You’re at a higher risk of developing type 2 diabetes if you have a close relative who has it. Fortunately, your genes don’t have the final say when it comes to whether you’ll develop type 2 diabetes during your lifetime. There are steps you can take to lower your risk, even if it runs in your family.
Internal medicine and endocrinology specialist Sam Morayati, MD, and the team at Burlington Medical Center in Burlington, North Carolina, want patients to feel empowered to make beneficial, health promoting changes.
Having a family history of type 2 diabetes doesn’t mean that you’re doomed to develop it, but it does mean that you need to take some steps to reduce your risk.
Genes and your environment
Having a family history of type 2 diabetes means that you have a genetic predisposition toward developing it. However, genes alone don’t cause type 2 diabetes. Your environment and lifestyle play a role, which is where you have the control to make changes. In fact, chronic conditions such as type 2 diabetes are considered almost entirely preventable.
A combination of five lifestyle factors lowers your risk of type 2 diabetes by up to 84%, even if a family history increases your risk, according to a National Institutes of Health analysis. Let’s discuss those factors in detail.
Maintain a healthy weight
When NIH researchers analyzed data collected from over 200,000 adults, they found that keeping your weight within a healthy range has the greatest impact on protecting against type 2 diabetes.
This means getting to a healthy weight if you’re overweight should be your number one priority. Fortunately, making the combination of changes that leads to a lower risk of type 2 diabetes also leads to better weight management.
If you’ve tried to lose weight in the past without success, talk to your primary care provider about tools and resources to help you shed the extra weight. The goal is to achieve a healthy body mass index (BMI). A normal BMI is between 18.5 to 24.9. You’re considered obese if you have a BMI of 30 or above, and that’s where the real risk starts.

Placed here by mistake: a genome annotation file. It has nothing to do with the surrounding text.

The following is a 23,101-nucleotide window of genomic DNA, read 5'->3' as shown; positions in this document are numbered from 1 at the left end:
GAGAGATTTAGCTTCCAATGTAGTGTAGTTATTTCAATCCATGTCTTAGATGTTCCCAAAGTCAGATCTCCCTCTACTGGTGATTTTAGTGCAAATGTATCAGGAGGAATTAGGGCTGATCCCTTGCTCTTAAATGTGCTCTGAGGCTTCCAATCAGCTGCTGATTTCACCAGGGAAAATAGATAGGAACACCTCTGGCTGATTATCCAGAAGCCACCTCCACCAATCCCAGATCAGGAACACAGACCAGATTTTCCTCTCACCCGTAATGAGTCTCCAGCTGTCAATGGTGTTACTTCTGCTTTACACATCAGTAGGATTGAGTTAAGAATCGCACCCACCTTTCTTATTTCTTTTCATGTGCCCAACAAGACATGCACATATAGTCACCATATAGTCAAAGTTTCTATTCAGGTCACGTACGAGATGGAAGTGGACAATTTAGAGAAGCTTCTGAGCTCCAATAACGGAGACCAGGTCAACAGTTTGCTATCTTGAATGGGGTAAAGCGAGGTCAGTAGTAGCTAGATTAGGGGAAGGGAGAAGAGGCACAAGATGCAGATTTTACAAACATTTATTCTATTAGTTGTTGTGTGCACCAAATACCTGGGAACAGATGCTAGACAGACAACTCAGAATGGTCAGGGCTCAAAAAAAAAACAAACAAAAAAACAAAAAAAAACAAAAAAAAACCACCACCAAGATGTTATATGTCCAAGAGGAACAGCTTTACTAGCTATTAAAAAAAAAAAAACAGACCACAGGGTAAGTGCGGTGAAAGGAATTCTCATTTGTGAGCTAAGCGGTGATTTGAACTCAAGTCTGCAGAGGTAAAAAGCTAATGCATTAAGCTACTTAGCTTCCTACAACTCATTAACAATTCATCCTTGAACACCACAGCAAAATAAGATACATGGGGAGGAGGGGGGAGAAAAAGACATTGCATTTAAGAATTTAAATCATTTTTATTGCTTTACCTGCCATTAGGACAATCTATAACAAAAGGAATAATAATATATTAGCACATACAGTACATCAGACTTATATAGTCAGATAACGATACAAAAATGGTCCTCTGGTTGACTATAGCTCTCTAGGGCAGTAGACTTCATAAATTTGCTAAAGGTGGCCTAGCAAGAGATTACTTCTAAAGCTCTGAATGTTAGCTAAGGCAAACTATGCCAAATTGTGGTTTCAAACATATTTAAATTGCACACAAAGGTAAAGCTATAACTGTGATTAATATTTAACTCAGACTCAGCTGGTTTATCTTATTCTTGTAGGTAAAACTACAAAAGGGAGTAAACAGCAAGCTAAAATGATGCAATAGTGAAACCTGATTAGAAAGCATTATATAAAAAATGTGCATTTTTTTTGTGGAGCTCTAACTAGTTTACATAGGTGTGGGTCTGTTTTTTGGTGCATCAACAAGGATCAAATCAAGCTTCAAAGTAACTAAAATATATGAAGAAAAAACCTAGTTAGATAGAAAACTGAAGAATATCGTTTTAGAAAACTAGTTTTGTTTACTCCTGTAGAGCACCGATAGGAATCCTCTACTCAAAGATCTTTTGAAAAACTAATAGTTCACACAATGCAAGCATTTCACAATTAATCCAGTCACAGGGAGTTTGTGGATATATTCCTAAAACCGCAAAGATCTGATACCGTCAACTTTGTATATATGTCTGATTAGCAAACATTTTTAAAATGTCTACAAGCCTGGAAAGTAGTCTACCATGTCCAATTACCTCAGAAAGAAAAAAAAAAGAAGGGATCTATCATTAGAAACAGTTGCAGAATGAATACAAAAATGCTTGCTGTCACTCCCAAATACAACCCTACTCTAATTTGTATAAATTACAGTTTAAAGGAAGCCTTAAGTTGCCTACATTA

If you have a lot of weight to lose, know that losing even a modest amount of weight – 10 to 20 pounds – reduces your risk of type 2 diabetes. You’ll start to reap protective benefits that can fuel you toward your goal.
What’s more, the NIH analysis found that overweight and obese individuals who had several of the beneficial lifestyle factors had a lower risk of developing diabetes. This means that you benefit the most from adopting an overall healthy lifestyle.
Adopt a healthy diet
Drinking sugary beverages, eating a diet high in saturated fat and processed carbohydrates, and not eating enough fiber, have the strongest link with increasing type 2 diabetes risk.
Knowing this gives you a good place to start in overhauling your eating habits. You don’t have to radically change your diet overnight, in fact, radical changes rarely stick. Making small, healthy changes can go a long way toward cutting your diabetes risk.
This might look like replacing sodas with fruit-infused water, swapping out fatty cuts of meat for fish like salmon, and swapping out white rice for brown rice.
Get the recommended amount of physical activity
A sedentary lifestyle is extremely harmful to your health. It increases your risk for several chronic diseases, not just diabetes. It’s recommended that everyone get at least 150 minutes of exercise each week. This may look like 30 minutes a day for five days out of the week. You can even break your daily activity into 10 minutes of movement 3 times a day.
Once you’re acclimated to exercising regularly, you can increase your exercise, but it’s important to focus on getting at least the minimum recommended amount of physical activity.
Avoid smoking and moderate alcohol intake
Smoking damages blood vessels and not only increases the risk of heart disease, but also type 2 diabetes. Quitting smoking is a must to protect your overall health and slash your risk of diabetes.
Alcohol intake is another lifestyle factor that impacts your diabetes risk. If you do drink, moderate your alcohol intake to one drink or less for women and two drinks or less for men to lower your risk of diabetes.
You have the power to make changes that can help you live a long, full life. If you’re concerned about your diabetes risk, and for all of your internal medicine and endocrinology needs, call our team today to schedule a visit. Another option is to book online.